Rural Hospital & Public Health Collaboration to Improve Population Health

Event Details
Wednesday, December 12, 2018
12:00pm to 1:00pm CST
National Rural Health Resource Center (The Center)

Chris Tilden, PhD, Research Projects Coordinator, Kansas University Center for Public Partnerships and Research

The core mission of public health has consistently been to reduce the leading causes of preventable death and disability. Moreover, health departments are increasing efforts to work with health care systems and other community partners to address the growing incidence of the leading causes of death in many communities, which are frequently chronic disease, drug abuse, and suicide. These issues are consistently found in Community Health Improvement Plans in both rural and urban communities across the United States.

As hospitals and health departments increasingly focus on quality and outcomes, including the health status of their communities, they should seek out opportunities to collaborate on implementing community health improvement plans. Mobilization of community-based partnerships is a core function of public health, so health departments should be a natural partner for hospitals that are seeking to develop sustainable strategies to improve the health of their communities.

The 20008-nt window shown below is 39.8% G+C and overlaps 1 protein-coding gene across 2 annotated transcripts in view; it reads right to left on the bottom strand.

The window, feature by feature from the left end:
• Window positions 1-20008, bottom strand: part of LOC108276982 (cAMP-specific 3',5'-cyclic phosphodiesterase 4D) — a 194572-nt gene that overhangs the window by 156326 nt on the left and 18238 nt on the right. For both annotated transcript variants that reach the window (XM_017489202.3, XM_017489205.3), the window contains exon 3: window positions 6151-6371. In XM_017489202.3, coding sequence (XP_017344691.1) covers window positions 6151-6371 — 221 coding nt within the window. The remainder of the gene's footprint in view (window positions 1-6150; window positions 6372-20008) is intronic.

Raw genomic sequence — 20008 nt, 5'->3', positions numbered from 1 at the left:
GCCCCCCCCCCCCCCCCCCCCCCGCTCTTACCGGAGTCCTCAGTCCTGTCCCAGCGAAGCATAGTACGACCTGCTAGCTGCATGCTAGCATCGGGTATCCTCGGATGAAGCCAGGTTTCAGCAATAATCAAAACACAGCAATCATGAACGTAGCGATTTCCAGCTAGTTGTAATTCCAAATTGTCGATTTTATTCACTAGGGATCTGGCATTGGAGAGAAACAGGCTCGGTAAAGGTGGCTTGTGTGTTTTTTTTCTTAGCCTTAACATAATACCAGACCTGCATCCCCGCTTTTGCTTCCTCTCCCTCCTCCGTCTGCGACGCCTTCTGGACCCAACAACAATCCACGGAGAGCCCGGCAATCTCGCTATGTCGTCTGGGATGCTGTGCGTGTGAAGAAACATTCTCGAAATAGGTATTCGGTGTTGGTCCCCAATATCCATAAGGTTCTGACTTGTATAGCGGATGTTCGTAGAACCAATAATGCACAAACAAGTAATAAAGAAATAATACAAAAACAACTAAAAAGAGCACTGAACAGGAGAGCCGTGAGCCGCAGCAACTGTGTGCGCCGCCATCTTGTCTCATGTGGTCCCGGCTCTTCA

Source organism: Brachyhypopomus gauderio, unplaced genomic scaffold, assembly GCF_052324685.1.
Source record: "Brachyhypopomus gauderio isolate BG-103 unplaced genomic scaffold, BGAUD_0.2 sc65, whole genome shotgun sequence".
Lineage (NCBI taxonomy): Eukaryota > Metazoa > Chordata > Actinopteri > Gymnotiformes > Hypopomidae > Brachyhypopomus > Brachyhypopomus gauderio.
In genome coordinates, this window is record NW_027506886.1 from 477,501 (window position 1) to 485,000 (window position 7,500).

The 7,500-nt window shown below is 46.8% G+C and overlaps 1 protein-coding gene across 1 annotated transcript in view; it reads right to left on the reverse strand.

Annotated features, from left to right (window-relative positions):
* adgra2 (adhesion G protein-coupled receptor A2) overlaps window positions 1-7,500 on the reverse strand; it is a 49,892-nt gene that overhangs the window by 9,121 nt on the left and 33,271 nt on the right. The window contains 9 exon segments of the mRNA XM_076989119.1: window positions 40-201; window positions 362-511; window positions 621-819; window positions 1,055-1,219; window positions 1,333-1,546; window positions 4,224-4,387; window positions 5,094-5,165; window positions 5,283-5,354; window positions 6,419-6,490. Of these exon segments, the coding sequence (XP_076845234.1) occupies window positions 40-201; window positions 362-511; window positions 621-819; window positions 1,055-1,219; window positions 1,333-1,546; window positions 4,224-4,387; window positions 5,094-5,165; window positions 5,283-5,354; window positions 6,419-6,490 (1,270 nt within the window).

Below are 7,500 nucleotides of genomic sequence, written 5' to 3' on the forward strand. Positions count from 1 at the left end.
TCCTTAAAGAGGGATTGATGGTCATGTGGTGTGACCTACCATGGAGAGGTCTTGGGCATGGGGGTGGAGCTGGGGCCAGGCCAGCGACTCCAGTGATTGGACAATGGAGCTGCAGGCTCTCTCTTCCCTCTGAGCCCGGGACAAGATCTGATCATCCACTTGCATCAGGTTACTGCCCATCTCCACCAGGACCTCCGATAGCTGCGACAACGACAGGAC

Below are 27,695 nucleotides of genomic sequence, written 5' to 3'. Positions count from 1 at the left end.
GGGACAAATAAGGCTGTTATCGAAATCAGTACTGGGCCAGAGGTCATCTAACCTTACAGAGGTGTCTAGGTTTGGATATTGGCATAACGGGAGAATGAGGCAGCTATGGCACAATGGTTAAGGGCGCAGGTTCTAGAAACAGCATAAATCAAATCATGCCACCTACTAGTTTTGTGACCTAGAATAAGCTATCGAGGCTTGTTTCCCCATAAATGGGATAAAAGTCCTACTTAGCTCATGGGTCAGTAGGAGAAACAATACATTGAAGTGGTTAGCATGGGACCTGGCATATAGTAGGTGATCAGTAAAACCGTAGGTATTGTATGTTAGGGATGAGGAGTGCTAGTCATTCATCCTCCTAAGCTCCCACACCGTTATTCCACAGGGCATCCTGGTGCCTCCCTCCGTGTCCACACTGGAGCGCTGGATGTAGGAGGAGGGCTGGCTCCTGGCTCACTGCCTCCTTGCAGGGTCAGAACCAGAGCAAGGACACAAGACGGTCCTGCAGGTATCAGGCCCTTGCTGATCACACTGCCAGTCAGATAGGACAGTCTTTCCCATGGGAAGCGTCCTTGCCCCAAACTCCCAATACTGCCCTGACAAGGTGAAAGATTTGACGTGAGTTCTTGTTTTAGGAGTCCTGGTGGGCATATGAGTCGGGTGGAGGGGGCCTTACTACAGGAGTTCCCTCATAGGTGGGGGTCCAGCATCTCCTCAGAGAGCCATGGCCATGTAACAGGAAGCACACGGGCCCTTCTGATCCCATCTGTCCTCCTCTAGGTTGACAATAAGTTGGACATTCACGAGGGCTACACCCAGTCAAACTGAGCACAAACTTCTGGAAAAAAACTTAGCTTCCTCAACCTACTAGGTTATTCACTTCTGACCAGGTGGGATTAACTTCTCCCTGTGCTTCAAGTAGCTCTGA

• The core elements of Community Health Improvement Planning required of accredited public health agencies;
  • Evidenced-based approaches that can be adopted by community partners to address leading causes of disease; and
  • The importance of accounting for social determinants of health (SDOH) when implementing community health improvement strategies.

This project is/was supported by the Health Resources and Services Administration (HRSA) of the U.S. Department of Health and Human Services (HHS) under grant number UB1RH24206, Information Services to Rural Hospital Flexibility Program Grantees, $1,009,121 (0% financed with nongovernmental sources). This information or content and conclusions are those of the author and should not be construed as the official position or policy of, nor should any endorsements be inferred by HRSA, HHS or the U.S. Government.